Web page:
The Art Los Angeles Contemporary Show was held here at the Barker Hangar, 3021 Airport Avenue, in Santa Monica, California, starting Thursday and going until Sunday the 31st. Santa Monica, to those who are not aware, is an amazing beach city on the West Side of Los Angeles noted for its great food, upscale shopping, hipsters, chill environment, beautiful hotels and beaches, film festivals including AFM, and art galleries including the great Bergamot Station which is a large cluster of over 30 art galleries.
Barker Hangar itself has evolved into an upscale show space right adjacent to the Santa Monica Airport, hosting many upscale VIP and celebrity events. This week, it was transformed into Art Los Angeles Contemporary (ALAC), an art show of nearly 70 galleries of contemporary art from around the world.
While I don’t know how many sales took place on this particular Saturday, if they were plentiful, it was certainly thanks due to the show itself, for the show was buzzing, elbow to elbow with affluent people of all ages, and plenty of young money. One area here includes art and indie literature, a nice outdoor sitting and smoking area for those smokers, and another nice outdoor patio dining area with food and drinks.
The art here ranged from works by what is known as the ‘emerging artist,’ to ‘outsider art.’ Most art seen here today was very safe and functional, and a good place to shop for the early collector. Around 10% of the art here was an exception to the norm, with some artists’ unique approaches pushing the edges conceptually, and with some very refined painterly techniques such as that by ‘Liam Everett’ at ‘Altman Siegel’ Gallery, who creates excellent work.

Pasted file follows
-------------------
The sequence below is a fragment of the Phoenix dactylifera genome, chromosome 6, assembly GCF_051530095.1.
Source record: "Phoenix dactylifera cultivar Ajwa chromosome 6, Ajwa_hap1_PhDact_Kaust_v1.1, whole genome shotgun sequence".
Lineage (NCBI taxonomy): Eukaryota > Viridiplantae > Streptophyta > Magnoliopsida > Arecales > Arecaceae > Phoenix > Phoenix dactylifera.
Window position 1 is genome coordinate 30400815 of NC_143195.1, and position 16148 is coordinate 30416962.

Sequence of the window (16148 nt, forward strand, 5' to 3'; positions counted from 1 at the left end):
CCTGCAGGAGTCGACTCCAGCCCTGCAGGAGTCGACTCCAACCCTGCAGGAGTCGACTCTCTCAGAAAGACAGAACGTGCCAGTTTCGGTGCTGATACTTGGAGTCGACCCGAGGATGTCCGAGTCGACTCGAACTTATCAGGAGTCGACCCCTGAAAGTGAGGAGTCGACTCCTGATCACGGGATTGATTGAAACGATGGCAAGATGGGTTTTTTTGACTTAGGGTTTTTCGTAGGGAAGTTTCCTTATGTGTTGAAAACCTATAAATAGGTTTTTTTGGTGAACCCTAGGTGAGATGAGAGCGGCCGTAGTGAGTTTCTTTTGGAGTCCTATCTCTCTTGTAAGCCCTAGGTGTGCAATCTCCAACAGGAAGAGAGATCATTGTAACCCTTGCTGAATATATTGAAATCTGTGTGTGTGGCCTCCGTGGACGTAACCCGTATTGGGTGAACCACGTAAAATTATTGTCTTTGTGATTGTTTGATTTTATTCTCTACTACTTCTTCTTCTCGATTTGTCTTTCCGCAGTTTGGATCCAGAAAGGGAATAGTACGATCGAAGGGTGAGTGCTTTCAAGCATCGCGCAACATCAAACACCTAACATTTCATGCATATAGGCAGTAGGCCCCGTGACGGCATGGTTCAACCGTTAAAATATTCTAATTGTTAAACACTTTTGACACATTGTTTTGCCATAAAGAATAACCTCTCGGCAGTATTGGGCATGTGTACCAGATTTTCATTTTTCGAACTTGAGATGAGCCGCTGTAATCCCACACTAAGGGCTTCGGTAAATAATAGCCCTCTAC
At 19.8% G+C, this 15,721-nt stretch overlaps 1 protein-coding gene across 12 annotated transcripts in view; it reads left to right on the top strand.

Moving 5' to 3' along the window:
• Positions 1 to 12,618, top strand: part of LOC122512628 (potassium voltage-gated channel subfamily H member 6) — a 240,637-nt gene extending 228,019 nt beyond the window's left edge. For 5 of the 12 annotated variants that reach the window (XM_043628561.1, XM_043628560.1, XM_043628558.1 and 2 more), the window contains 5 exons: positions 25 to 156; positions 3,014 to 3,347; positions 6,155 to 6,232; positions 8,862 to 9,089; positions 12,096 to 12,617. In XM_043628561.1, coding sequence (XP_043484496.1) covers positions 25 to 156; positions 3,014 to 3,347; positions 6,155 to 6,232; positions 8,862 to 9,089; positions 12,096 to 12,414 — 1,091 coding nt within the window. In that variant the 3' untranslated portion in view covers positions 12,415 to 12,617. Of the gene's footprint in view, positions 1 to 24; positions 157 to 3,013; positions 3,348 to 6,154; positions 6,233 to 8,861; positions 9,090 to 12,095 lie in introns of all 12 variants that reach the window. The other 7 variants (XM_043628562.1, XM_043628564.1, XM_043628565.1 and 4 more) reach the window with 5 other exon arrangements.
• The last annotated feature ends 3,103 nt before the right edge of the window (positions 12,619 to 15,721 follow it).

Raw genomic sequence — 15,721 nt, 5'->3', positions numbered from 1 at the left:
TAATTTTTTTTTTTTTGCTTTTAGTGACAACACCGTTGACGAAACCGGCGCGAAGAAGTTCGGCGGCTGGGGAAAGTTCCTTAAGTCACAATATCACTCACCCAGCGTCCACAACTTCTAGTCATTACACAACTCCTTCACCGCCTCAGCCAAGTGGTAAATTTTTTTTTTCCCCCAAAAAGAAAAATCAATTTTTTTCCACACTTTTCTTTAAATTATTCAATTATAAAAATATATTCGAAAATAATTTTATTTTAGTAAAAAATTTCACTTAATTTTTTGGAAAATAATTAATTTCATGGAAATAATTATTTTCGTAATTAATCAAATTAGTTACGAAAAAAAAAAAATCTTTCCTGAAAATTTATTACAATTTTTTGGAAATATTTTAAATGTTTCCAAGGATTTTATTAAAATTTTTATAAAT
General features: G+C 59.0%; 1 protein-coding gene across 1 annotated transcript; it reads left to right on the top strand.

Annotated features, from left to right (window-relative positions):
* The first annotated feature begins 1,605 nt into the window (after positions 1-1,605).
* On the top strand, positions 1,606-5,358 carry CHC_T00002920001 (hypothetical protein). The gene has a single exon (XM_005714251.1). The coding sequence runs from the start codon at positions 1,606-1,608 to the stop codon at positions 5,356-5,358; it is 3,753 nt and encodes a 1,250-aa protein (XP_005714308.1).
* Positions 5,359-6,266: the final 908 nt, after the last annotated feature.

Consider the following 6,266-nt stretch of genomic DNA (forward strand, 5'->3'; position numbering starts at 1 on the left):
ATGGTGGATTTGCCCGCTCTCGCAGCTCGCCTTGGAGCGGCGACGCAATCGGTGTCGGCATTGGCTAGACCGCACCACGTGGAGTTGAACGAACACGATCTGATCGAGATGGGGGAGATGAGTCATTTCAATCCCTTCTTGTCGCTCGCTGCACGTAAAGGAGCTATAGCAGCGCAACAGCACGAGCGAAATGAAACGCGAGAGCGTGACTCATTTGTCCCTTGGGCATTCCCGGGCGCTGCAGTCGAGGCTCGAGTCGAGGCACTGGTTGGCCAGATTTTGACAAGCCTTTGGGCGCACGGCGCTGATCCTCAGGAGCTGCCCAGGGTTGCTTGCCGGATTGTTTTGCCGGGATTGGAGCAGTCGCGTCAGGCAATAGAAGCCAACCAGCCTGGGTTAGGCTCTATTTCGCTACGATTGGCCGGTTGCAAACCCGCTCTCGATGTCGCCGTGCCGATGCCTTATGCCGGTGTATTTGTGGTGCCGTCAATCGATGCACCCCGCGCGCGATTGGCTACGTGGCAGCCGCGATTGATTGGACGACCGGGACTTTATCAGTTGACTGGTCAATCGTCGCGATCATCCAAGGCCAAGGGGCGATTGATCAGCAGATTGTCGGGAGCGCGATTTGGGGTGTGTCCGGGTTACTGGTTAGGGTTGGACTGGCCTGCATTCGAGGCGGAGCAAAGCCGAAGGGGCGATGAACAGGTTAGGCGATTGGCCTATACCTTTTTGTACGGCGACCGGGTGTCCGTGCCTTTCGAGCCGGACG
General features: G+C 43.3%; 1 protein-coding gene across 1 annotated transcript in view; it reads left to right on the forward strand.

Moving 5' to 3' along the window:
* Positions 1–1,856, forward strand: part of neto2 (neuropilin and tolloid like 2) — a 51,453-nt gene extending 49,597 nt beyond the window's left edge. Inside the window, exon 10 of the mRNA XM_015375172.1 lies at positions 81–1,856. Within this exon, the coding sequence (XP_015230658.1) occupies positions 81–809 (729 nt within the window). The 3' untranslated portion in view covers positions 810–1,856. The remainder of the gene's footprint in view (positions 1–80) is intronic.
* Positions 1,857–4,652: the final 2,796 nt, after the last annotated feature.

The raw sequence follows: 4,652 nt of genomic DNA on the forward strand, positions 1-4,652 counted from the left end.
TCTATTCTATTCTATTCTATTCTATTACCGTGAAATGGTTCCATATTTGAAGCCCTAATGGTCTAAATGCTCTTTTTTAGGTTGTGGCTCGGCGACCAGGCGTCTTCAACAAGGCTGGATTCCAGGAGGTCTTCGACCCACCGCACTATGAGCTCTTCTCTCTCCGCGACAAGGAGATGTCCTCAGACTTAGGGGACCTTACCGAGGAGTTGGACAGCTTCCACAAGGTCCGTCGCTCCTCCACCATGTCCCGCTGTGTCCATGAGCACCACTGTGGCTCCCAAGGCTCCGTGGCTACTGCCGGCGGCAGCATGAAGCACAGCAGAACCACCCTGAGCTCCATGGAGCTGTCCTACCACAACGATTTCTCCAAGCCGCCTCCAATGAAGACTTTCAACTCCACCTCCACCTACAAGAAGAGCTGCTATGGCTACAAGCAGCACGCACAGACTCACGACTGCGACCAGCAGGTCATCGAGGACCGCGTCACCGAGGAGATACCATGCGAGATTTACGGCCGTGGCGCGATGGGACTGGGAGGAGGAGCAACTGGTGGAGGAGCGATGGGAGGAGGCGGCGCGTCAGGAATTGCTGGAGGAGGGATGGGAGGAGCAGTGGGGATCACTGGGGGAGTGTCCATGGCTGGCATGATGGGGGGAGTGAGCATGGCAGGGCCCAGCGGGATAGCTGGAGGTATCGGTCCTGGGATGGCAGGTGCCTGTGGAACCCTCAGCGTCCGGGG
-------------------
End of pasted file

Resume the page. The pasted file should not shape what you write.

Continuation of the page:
The main reason I was here was for none other than the legendary Kenneth Anger. One of the most influential filmmakers in the world, Kenneth Anger, remarkably today in great shape at a ripe young magical age of ‘88,’ has reportedly influenced all from Martin Scorsese to David Lynch among countless more. Actually painting right on the film frames he shot themselves, Anger has produced some of the most mystical, and magnificent images on film ever seen.
With a history rooted in America’s rich tradition of rebellion, counter-culture, and the occult, Anger’s work has featured members of the Rolling Stones, Church of Satan founder Anton LaVey, and former Charles Manson buddy Bobby Beausoleil, among more. Openly promoting his religious path as a Thelemite, Anger has for decades, been a proud proponent of famed occultist Aleister Crowley, who later headed the magical group; The Ordo Templi Orientis (O.T.O). While many call Anger a Satanist, due to his frequent use of the word and homage to ‘Lucifer’ in his work, along with his interesting cast of characters in his films and his life, which often imitate each other, he has reportedly called himself merely a Pagan, and a Thelemite, not a Satanist.